BIO244Chapter4Notes - Functional Anatomy of Prokaryotic and...

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Unformatted text preview: Functional Anatomy of Prokaryotic and Eukaryotic Cells (Chapter 4) General Comparisons (on handout) Prokaryote Lecture Materials for Amy Warenda Czura, Ph.D. Suffolk County Community College Eastern Campus Eukaryote P r im a r y S o u r c e f o r fi g u r e s a n d c o n te n t: T o r to r a , G .J . M ic r o b io lo g y A n I n tr o d u c tio n 8 th , 9 th , 1 0 th e d . S a n F r a n c is c o : P e a r s o n B e n ja m in C u m m in g s , 2 0 0 4 , 2 0 0 7 , 2 0 1 0 . The Prokaryotic Cell -“pre-nucleus” -bacteria and archaea Size, shape & arrangement: - 0.2-2.0µm diameter - 2-8 µm length - three shapes common: coccus = sphere bacillus = rod spiral = twisted -division by binary fission: can result in daughter cells remaining loosely adhered along the division plane resulting in characteristic arrangements (arrangements on handout) Amy Warenda Czura, Ph.D. Cocci -single coccus: daughter cells separate -diplococcus: 2, flat on adjacent sides -streptococci: chain, all cells divide in same plane -tetrad: 4, division occurs in two planes -sarcinae: 8, division occurs in three planes -staphylococci: group, cluster, cells divide in random planes 1 SCCC BIO244 Chapter 4 Lecture Notes Bacilli -rods of various length: oval to “hot dog” -rods divide only along the short axis Spiral -one or more twists -vibrio: curved rod -spirillum: rigid helical shape, move via flagella -spirochete: flexible helical shape, move via axial filaments -single bacillus: daughter cells separate -diplobacilli: 2 -streptobacilli: chain Most bacteria are monomorphic: always one shape Some are genetically pleomorphic: have varied shapes within the population of a single species -coccobacillus: short oval, often confused with cocci (cocci are perfectly spherical, any ovalish shape = bacillus) Structure of the Prokaryotic Cell (general cell on handout) *Not all cells have all structures! 1). Glycocalyx glycocalyx = external, outermost surface layer of secreted carbohydrate-rich gelatinous material, usually sticky or slimy capsule = organized glycocalyx, firmly attached to cell wall slime layer = unorganized glycocalyx, loosely attached to cell wall glycocalyx functions: -promote biofilm formation -allow cell adhesion to substrate or host tissues -protect cell from dehydration -protect cell from nutrient loss -protect cell from phagocytosis (capsules are required for some pathogenic bacterial to be virulent) (virulence = ability to cause disease) Amy Warenda Czura, Ph.D. 2). Flagella -long, filamentous appendages -used for motility -arrangements: 1. monotrichous: one on one end 2. amphitrichous: one or more on each end 3. lophotrichous: two or more on one end 4. peritrichous: all over cell 2 SCCC BIO244 Chapter 4 Lecture Notes -structure: (handout) a. filament: -made up of intertwined chains of flagellin protein -hollow core -sticks out beyond plasma membrane and cell wall b. hook: -provides rotational movement of flagella -solid, composed of hook protein c. basal body: -rod and disc structure -anchors flagellum to cell wall flagellum rotates to cause taxis of bacteria taxis = movement, usually toward or away from a stimulus (chemotaxis, phototaxis) Salmonella monotrichous flagella 3). Axial Filaments -a.k.a. endoflagella -used by spirochetes for taxis 4). Fimbriae and Pili -short, hair-like appendages -composed of pilin protein -consist of flagella-like structures wound around spirochete under the outer sheath -rotation of filaments produces cork-screw rotation of sheath and thus whole spirochete -rotation allows penetration of secretions and tissues Fimbriae: -at poles or all over surface -up to few hundred per cell -“fuzzy” coat used for adherence Amy Warenda Czura, Ph.D. Play Flagella Movements 3 Play flagella_movement.swf SCCC BIO244 Chapter 4 Lecture Notes Pili/Pilus: -usually one, if present -used to transfer DNA to neighboring cell (“conjugation/sex pilus”) 5). Cell Wall -located outside the cell/plasma membrane -gives cell its shape -provides protection -resists osmotic lysis -provides anchorage point for flagella composition: -in bacteria = peptidoglycan (aka murein): -lattice of disaccharides and polypeptides -repeating disaccharide chains formed by two monosaccharides linked end to end: NAG (N-acetylglucosmine) NAM (N-acetylmuramic acid) -more rarely, some types used for movement via pilus retraction *twitching motility short, jerky *gliding motility through biofilms -disaccharide chains are held together by polypeptides to form a tight wall (handout) * G + w a ll = th ic k p e p tid o g y c a n + t e ic h o ic a c id 2. Gram Negative Cell Wall -has an outer membrane -periplasmic space between outer membrane and cell membrane houses the peptidoglycan in periplasm -few layers of peptidoglycan, thinner, weaker -no teichoic acid -Two common cell wall types in bacteria: can be distinguished by a staining procedure (Gram’s Stain) (handout) 1. Gram Positive Cell Walls -thick, many layers of peptidoglycan, strong, rigid -also contain teichoic acids (neg. charge, may regulate cation movement) * G - w a ll = o u te r m e m b r a n e + th in p e p tid o g y c a n i n p e r ip la s m Amy Warenda Czura, Ph.D. 4 SCCC BIO244 Chapter 4 Lecture Notes Unusual wall structures 1. Mycobacterium species: -Gram+ structure with mycolic acids - (waxy) resists dehydration -outer membrane: -composed of phospholipids, lipoproteins, and lipopolysaccharide (LPS) -has porins to allow exchange with environment -functions of outer membrane: -evade phagocytosis -avoid action of complement -chemical barrier: resist antibiotics, digestive enzymes, detergents, heavy metals, dyes, etc. -LPS is toxic to animals (Lipid A portion) causes endotoxic shock 2. Mycoplasma species: -smallest bacteria -no cell wall -have sterols in membrane (resist osmotic lysis) 3. Archaea -either no walls or -walls consisting of pseudomurein (different carbohydrate) -Many antimicrobial drugs target bacterial cell walls: -safe target, chemical structure not found in animals e.g. Penicillin: prevents peptide crosslinking, prevents formation of functional wall in growing cells e.g. Lysozyme: -enzyme produced by some eukaryotes -found in human secretions -digests the NAG-NAM linkages -weak wall = osmotic cell lysis -most effective against Gram+ (outer membrane protects Gram-) 6). Plasma Membrane / Cell Membrane / Cytoplasmic Membrane -located inside the cell wall -functions to enclose the cytoplasm -composed of a dynamic phospholipid bilayer: -phosphate + glycerol = hydrophilic end -fatty acid tails = hydrophobic end -membrane self forms into bilayer to protect hydrophobic regions from water inside and outside the cell Penicillin effects on growing Bacillus Play CellLysis.mpg Amy Warenda Czura, Ph.D. 5 SCCC BIO244 Chapter 4 Lecture Notes Membrane functions as a semi-permeable barrier: allows passage of some materials, prevents passage of others Movement of materials across the membrane is regulated Transport can be passive (no ATP) or active (requires ATP energy) Passive Transport Processes -substances move from area of high concentration to area of low concentration with no energy from the cell 1. Simple diffusion -molecules or ions move from high to low concentration across the lipid membrane until equilibrium is reached -gasses, nonpolar molecules -membrane has associated proteins peripheral proteins: at surface -enzymes for metabolic reactions -support, communication integral proteins / transmembrane proteins: span width of bilayer -channels for transport -communication 2. Facilitated diffusion -diffusion that requires a transport protein: a channel, transporter or permease -necessary for large or polar molecules that cannot pass through the lipid membrane -diffusing water creates osmotic pressure = the amount of pressure required to prevent the movement of pure water into a solution containing solutes (how hard the water pushes) A cell cannot control osmosis, it can only tolerate or counteract water movement All cells must deal with tonicity conditions in the environment: -isotonic solution: has a concentration of solutes equal to that inside the cell, no net movement of water 3. Osmosis -diffusion of water across a semi-permeable membrane (through lipids or aquaporins) -water moves to areas of high solute concentration when solutes cannot diffuse (water moves from the water high to the water low) Amy Warenda Czura, Ph.D. 6 SCCC BIO244 Chapter 4 Lecture Notes -hypotonic solution: has a concentration of solutes that is lower than inside the cell, net movement of water into the cell (can cause osmotic lysis, especially in cells without a wall or with weakened wall) Active Transport Processes -cell uses energy (ATP) to move substances from areas of low concentration to high (against the diffusion gradient) 1. Active transport: -uses transport proteins that require ATP energy to “pump” substances against the concentration gradient -hypertonic solution: has a concentration of solutes that is greater than inside the cell, net movement of water out of the cell (can cause plasmolysis of cells with walls and crenation of wall-less cells) 2. Group translocation: -active transport where the substance is chemically altered during transport to make it membrane impermeable so it cannot diffuse back -The plasma membrane of prokaryotes contains many metabolic enzymes (no membrane bound organelles): -enzymes involved in ATP synthesis along inside surface -infoldings called chromatophores contain enzymes for photosynthesis 7). Cytoplasm -the substance contained by the plasma membrane -~80% water with proteins (enzymes), carbohydrates, lipids, ions -includes some solid structures: nucleoid, ribosomes, inclusions -any disruption of the membrane structure will allow leakage of the cellular contents e.g. alcohols and detergents -damage to the membrane can cause cell lysis which results in cell death 8). Nuclear Area / Nucleoid -location of the bacterial chromosome: -long loop of DNA, attached to the plasma membrane, genetic info of cell Amy Warenda Czura, Ph.D. 7 SCCC BIO244 Chapter 4 Lecture Notes Some bacteria also contain plasmids Plasmid = small circular DNA element -separate from the genome -does not contain any essential genes -has 5-100 “bonus” genes (e.g. drug resistance, capsules, toxins, enzymes...) -plasmids replicate independent of the host genome, can be passed to other cells -plasmids can be found throughout the cytoplasm (ribosomes are another common antimicrobial drug target because the prokaryotic 70s ribosome is very different from the eukaryotic 80s ribosome) 10). Inclusions -all tend to be storage deposits a. Metachromatic granules: -inorganic phosphate (for ATP) b. Polysaccharide granules: -glycogen and starch (energy) c. Lipid droplets -fats (energy) d. Sulfur granules -in sulfur bacteria only -use sulfur in ATP production e. Carboxysomes -contain the enzyme to fix CO2 during photosynthesis f. Gas vaculoles -air bags, provide buoyancy in water 9). Ribosomes -site of protein synthesis -composed of rRNA and protein -consist of 2 subunits: 30s + 50s = 70s prokaryotic ribosome g. Magnetosomes -iron oxide deposits -allow detection of earth’s magnetic field (orientation) -break down hydrogen peroxide Bacterial Endospores -formed by some Gram + bacilli (e.g Clostridium & Bacillus species) endospore = dehydrated, thick wall structure for survival: resistant to heat, toxins, radiation, etc Formation occurs when the environment becomes unfavorable: process called sporulation (on handout) Prokaryotic Cell Reproduction: Binary fission = cell division 1. cell elongates and DNA is replicated 2. cell wall and plasma membrane begin to divide 3. cross walls form between the divided DNA 4. daughter cells separate Play binary_fission.swf Amy Warenda Czura, Ph.D. 8 SCCC BIO244 Chapter 4 Lecture Notes -sporulation is NOT reproduction: 1 parent cell ! 1 endospore (reproduction = "#s) -endospores can remain dormant for thousands of years -upon return of favorable conditions, endospores germinate into vegetative cells The Eukaryotic Cell “true nucleus” - algae, protozoa, fungi, plants and animals - up to 100µm - variable sizes and shapes 1). Flagella and Cilia - projections used for cellular locomotion - contain cytoplasm, surrounded by plasma membrane (not outside the cell) - move via beating or waving (no rotation) 2). Cell Wall - algae: wall composed of cellulose (simple polysaccharide) - fungi: wall composed of chitin (simple polysaccharide) - protozoa: no wall: either flexible pellicle or no covering - eukaryotes that lack a wall usually have glycocalyx instead: sticky carbohydrate layer exterior to the plasma membrane for strength, attachment, and cell recognition No eukaryotes have peptidoglycan or pseudomurein (prokaryote polymers only) - internal structure: 9+2 array of microtubules (straw-like tubes composed of tubulin) - anchored in the cytoplasm by basal bodies composed of microtubules (no rod/disk) Flagella- long, wave like motion, few on cell Cilia- short, beating motion, numerous Amy Warenda Czura, Ph.D. 9 SCCC BIO244 Chapter 4 Lecture Notes 2. Active (requires ATP): A. active transport (no group translocation) B. endocytosis (wall-less cells only): use plasma membrane to surround substances and fold them into the cell in a membrane vesicle 3). Plasma Membrane - phospholipid bilayer: basic structure - sterols: resist osmotic lysis - carbohydrates on surface: receptors - integral and peripheral proteins: transport and metabolism (enzymes) Membrane is semipermeable: exhibits passive and active transport 1. Passive (no energy): A. simple diffusion B. facilitated diffusion C. osmosis 1. phagocytosis: “cell eating” pseudopods engulf large particles 2. pinocytosis: “cell drinking” membrane folds inward taking extracellular fluid with it Cytoskeleton -composed of three types of filaments that form a scaffold: 1. microfilaments 2. intermediate filaments 3. microtubules 4). Cytoplasm -substance between the plasma membrane and the nucleus -contains: -cellular components (organelles) -cytosol = fluid portion of cytoplasm -cytoskeleton Amy Warenda Czura, Ph.D. -functions: -provide support and shape of cell -assist in transporting substances inside cell -assist in cell motility cytoplasmic streaming = movement of cytoplasm inside the cell along the cytoskeleton 10 SCCC BIO244 Chapter 4 Lecture Notes Movie: cytoplasmic streaming in algae -few enzymes present in eukaryotic cytoplasm (reactions tend to occur within organelles) Organelles = small, usually membrane-bound, located in the cytoplasm, function to carry out specialized functions -type and quantity of organelles depends on the cell type Play CytoplasmicStreaming.mpg 5). Nucleus -large, spherical -houses the cell’s hereditary information -double-membrane bound: membrane = nuclear envelope -two layers of phospholipid bilayer -has nuclear pores that control the movement of materials between the nucleus and the cytoplasm -DNA is always organized -when not being used for RNA synthesis, DNA is wound around histone proteins forming repeating nucleosomes nucleosome = 165 bp DNA wound around 8 histone proteins -nucleoli/nucleolus = visible dense region(s) inside nucleus, location where rRNA is being synthesized -in non-dividing cells DNA appears as a loose mass called chromatin -in dividing cells, DNA is tightly packaged as separated DNA elements called chromosomes -eukaryote chromosome numbers differ but all have more than one, all are linear Amy Warenda Czura, Ph.D. 11 SCCC BIO244 Chapter 4 Lecture Notes 6). Endoplasmic Reticulum -network of membrane sacs called cisterns -continuous with nuclear envelope Two forms: A. Rough ER -flattened sacs of membrane -studded with ribosomes -proteins manufactured on RER ribosomes are fed into the cisterns to be modified -the proteins are ultimately for use outside the cytoplasm (in membrane or secreted) B. Smooth ER -more tubular, no ribosomes -synthesizes fats and sterols and detoxifies harmful substances 7). Ribosomes -site of protein synthesis -eukaryotic ribosome = 80s -consists of two subunits: 60s and 40s -attached to the RER or free in the cytoplasm: -free ribosomes: in the cytoplasm manufacture proteins to be used in the cytoplasm -fixed ribosomes: attached to the RER manufacture proteins to be used in the plasma membrane or for exocytosis (export out of the cell) 8). Golgi Complex - 3-20 large cisterns, stacked, not connected -not attached to the nuclear envelope or ER -functions to modify and sort proteins Proteins synthesized in the RER are packaged into transport vesicles which bud off the RER and fuse with the Golgi The proteins are modified by the Golgi and pass from one cistern to the next in transport vesicles (modifications: addition of lipids or carbohydrates, protein refolding) The proteins are sorted according to final destination and packed into vesicles Three possible fates: 1. Secretory vesicles: carry exocytosis proteins, vesicle fuses with the plasma membrane dumping the protein contents outside of the cell Amy Warenda Czura, Ph.D. 2. Membrane renewal vesicles: carry new integral or peripheral proteins to be added to the plasma membrane 3. Lysosomes: digestive enzymes temporarily housed in a storage vesicle 9). Lysosomes -formed by the Golgi -single membrane bound sphere -contain digestive enzymes to break down large molecules, organelles or bacteria -upon completion of digestion, residual body (waste) is exocytosed 12 SCCC BIO244 Chapter 4 Lecture Notes 10). Vacuoles -membrane enclosed space in the cytoplasm -derived from the Golgi -some serve as temporary storage compartments (for proteins, carbohydrates, toxins, etc.) -some fill with water to provide rigidity to the cell 12). Centrosome -located near the nucleus -important for nuclear division during mitosis -consists of two parts: 1. pericentriolar material cytosol + protein fibers organizes the mitotic spindle for cell division 2. pair of centrioles 2 cylinders at right angles to each other composed of 9+0 arrangement of microtubules source of microtubules to form the mitotic spindle 11). Peroxisomes -membrane spheres smaller than lysosomes -come from pre-existing peroxisomes, not Golgi or ER -contain: -enzymes for oxidation reactions -catalase to break down toxic peroxide (oxidation of organics during metabolism generates peroxide and other free radicals) 13). Mitochondria “powerhouse of the cell” -rod shaped -enclosed in double membrane: -outer membrane: smooth -inner membrane: folded into cristae -open middle = matrix, where cellular respiration occurs -most of the ATP in a cell is generated in a reaction called electron transport which occurs along the surface of the cristae Mitochondria contain their own circle DNA and 70s ribosomes and can replicate by binary fission independent of the cell Amy Warenda Czura, Ph.D. 14). Chloroplasts -found only in algae and plants -used to carry out photosynthesis reactions -double membrane: -outer smooth -inner = flattened membrane sacs called thylakoids -thylakoids are arranged in stacks called grana Chloroplasts contain their own circle DNA and 70s ribosomes and replicate independent of the cell via binary fission 13 SCCC BIO244 Chapter 4 Lecture Notes Cellular Evolution prokaryotes: appear 3.5 billion years ago eukaryotes: appear 2.5 billion years ago Endosymbiotic Theory states that eukaryotic cells evolved from a cooperation of prokaryotic cells -large prokaryotes lost their walls and engulfed smaller ones which specialized to become organelles Evidence: both mitochondria and chloroplasts have features similar to bacteria: -circular loop of DNA -70s ribosomes -similar size and shape -can replicate independent of host cell via binary fission -double membrane: cell membrane plus endosome/phagosome from being internalized? Cyanophora paradoxa: living example of a prokaryote inside a eukaryote (both require each other for survival) Mitosis (on handout) Eukaryotic Cell Division Mitosis - asexual reproduction Meiosis - produces sex cells for sexual reproduction Mitosis -one diploid/2n parent cell divides to produce two diploid/2n daughter cells -all cells are identical (clones) 1. Cells in interphase (period when cells are not dividing) duplicate organelles and DNA in preparation for mitosis (nuclear division) 2. Mitosis (on handout) Prophase: chromatin condenses into chromosomes that pair with their duplicate: sister chromatids attached by a centromere nuclear envelope breaks down centrioles migrate to opposite poles spindle fibers form and attach to centromeres Metaphase: chromosomes align on the metaphase plate Anaphase: centromeres split and sister chromatids are pulled to opposite poles by the spindle apparatus (once separate they are called chromosomes) Telophase: nuclear membranes form chromosomes decondense into chromatin spindle disassembles Cytokinesis occurs: cytoplasm constricts at the metaphase plate forming a cleavage furrow that pinches the cells apart Czura Fall 2005 Amy Warenda Czura, Ph.D. 14 SCCC BIO244 Chapter 4 Lecture Notes Meiosis -one diploid/2n parent cell divides to produce four haploid/1n daughter cells -all four cells are different from each other and different from the original cell (stages shown on handout) (on handout) -Mitosis produces two daughter cells that are clones of the original parent cell. Meiosis -Meiosis produces four sex cells/spores that each only have half the number of chromosomes as the parent (parent is diploid, resulting cells are haploid). None of the four cell are identical to the parent, and they are usually not identical to each other. Amy Warenda Czura, Ph.D. 15 SCCC BIO244 Chapter 4 Lecture Notes ...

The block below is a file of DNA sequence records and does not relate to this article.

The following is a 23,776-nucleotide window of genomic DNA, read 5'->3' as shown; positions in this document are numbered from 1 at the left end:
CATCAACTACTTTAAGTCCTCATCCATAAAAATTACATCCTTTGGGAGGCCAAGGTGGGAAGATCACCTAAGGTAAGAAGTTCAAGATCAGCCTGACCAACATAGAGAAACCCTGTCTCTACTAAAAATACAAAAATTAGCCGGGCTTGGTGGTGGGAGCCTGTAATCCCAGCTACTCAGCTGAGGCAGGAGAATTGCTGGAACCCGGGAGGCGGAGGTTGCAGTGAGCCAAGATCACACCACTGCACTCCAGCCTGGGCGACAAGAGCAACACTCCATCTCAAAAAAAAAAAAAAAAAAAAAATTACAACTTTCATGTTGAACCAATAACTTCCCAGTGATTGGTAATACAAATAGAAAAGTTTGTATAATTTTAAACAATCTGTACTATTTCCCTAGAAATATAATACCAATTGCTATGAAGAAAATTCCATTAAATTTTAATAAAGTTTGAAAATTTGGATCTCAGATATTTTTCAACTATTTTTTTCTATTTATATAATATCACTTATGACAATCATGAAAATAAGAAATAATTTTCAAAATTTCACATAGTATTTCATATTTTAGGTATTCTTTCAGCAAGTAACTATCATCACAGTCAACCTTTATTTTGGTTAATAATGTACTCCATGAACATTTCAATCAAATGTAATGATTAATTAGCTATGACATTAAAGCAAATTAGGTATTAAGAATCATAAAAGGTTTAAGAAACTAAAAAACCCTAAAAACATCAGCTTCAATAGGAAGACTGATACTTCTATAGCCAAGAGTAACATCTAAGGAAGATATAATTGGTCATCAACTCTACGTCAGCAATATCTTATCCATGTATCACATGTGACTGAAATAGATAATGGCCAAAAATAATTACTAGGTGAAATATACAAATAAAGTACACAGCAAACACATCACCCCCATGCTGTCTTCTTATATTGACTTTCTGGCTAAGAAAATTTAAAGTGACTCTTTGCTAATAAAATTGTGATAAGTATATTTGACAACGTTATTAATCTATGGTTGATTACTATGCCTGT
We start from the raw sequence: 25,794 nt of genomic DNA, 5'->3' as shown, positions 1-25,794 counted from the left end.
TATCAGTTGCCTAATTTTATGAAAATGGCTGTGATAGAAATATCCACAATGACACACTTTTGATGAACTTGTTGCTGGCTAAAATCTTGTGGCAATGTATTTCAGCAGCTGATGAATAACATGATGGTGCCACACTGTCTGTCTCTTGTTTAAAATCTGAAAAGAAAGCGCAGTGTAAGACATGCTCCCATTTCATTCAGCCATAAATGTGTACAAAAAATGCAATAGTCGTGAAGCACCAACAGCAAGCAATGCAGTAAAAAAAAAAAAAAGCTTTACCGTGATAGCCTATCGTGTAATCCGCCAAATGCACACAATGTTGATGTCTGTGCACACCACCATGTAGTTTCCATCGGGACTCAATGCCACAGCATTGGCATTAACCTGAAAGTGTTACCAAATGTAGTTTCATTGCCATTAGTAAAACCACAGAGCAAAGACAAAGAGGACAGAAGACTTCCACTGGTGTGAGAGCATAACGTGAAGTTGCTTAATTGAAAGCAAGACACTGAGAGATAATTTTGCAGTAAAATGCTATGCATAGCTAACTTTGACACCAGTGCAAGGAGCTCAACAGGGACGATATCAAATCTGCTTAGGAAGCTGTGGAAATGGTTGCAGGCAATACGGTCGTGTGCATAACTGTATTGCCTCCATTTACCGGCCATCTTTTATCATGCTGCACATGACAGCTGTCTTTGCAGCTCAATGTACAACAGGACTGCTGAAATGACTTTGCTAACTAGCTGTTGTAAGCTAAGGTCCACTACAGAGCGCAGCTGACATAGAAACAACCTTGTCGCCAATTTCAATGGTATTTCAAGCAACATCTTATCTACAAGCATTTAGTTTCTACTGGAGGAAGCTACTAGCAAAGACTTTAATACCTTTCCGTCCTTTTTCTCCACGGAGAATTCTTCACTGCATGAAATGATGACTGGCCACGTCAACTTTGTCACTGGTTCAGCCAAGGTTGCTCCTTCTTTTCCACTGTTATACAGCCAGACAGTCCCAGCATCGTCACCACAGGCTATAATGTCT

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This note was uploaded on 01/16/2012 for the course BI 200 taught by Professor Potter during the Fall '11 term at Montgomery College.